A £6 million fund has been launched to support collaborative projects between educators and neuroscientists.
The aim is to develop and evaluate the effectiveness of a range of neuroscience-based educational interventions.
Launched by the Education Endowment Foundation (EEF) and the Wellcome Trust, the fund comes after an online survey of teachers found that many are optimistic about the potential of neuroscience to improve teaching practice in the next 10 years.
It also discovered a number of interventions already in use, such as the idea of learning styles – that different students learn best when materials are presented in different ways.
Some teachers are also using commercially developed interventions, but there is concern that many of these have little peer-reviewed evidence to show their effectiveness.
Dr Hilary Leevers, head of education and learning at the Wellcome Trust, said: “Neuroscience is an exciting field that holds a great deal of promise both for understanding how our brains work and, through application, for improving how we learn and perform. Neuroscientists and educators both recognise and wish to explore this potential.”
Sir Peter Lampl, chair of the EEF, added: “Improving our understanding of how the brain works will deepen our understanding of how pupils learn. Knowing the impact of neuroscience in the classroom will also make it easier to spot the plausible sounding fads and fakes, which don’t improve standards.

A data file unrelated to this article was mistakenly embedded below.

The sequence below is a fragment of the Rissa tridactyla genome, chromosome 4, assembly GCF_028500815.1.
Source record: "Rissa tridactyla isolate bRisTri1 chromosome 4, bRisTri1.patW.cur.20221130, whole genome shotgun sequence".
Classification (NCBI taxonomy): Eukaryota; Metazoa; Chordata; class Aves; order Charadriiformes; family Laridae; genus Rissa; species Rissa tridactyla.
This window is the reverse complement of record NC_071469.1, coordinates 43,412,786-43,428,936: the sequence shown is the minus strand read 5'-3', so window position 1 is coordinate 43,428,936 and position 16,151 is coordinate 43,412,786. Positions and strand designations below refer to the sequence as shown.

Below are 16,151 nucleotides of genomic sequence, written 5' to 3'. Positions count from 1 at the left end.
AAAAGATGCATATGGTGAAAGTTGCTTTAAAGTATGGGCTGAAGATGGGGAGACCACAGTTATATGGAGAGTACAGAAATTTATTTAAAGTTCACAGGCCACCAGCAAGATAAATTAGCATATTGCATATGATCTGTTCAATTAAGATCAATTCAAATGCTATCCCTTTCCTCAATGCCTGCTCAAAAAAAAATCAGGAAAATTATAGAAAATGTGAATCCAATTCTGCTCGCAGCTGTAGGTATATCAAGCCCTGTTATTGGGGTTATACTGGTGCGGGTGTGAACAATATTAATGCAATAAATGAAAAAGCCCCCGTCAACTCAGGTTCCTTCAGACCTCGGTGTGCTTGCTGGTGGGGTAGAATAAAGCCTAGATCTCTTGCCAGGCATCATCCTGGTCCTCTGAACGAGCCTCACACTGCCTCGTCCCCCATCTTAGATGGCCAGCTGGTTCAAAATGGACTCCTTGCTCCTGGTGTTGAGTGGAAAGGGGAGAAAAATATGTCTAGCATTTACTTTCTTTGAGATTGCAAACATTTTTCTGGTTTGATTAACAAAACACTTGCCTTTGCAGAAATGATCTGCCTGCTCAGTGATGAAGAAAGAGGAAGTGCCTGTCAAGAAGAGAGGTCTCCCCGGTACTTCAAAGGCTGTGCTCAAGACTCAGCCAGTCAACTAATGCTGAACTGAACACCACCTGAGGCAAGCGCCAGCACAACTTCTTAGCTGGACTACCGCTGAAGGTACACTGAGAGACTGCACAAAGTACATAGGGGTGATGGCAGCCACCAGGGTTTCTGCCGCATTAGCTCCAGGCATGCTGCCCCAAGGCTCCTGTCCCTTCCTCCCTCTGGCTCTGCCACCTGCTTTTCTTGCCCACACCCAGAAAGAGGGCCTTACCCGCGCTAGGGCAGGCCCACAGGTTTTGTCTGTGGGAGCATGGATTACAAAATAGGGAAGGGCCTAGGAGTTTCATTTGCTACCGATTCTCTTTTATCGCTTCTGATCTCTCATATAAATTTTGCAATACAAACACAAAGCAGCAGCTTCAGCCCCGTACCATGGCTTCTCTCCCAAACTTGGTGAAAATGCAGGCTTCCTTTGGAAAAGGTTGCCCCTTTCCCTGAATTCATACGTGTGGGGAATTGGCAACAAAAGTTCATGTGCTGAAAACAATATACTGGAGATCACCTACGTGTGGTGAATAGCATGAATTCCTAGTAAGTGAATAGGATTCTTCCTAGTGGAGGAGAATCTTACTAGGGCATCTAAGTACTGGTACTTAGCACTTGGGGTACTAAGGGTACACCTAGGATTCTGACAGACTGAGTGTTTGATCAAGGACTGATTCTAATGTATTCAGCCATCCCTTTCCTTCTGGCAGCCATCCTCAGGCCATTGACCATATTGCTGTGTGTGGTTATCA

“This is essential if we are to increase the attainment of pupils, particularly those from low-income families.”
According to the EEF and the Wellcome Trust, projects that might attract funding could include systematically testing the impact of different school start times, lengths of lessons or the impact of listening to music in lessons. Proposals for funding must focus on raising attainment of pupils aged 5 to 16 in UK schools and be “supported by encouraging evidence of an impact on attainment”.
The criteria state: “We are looking for initiatives that understand what good teaching and learning looks like, and use neuroscience to enhance this.
“Projects will only be funded if there is an explicit causal hypothesis relating a finding in neuroscience to a novel intervention, not if neuroscience simply explains the basis of already established and proven education interventions.”
For more information or to apply for funding, visit http://educationendowmentfoundation.org.uk/apply-for-funding/neuroscience-round/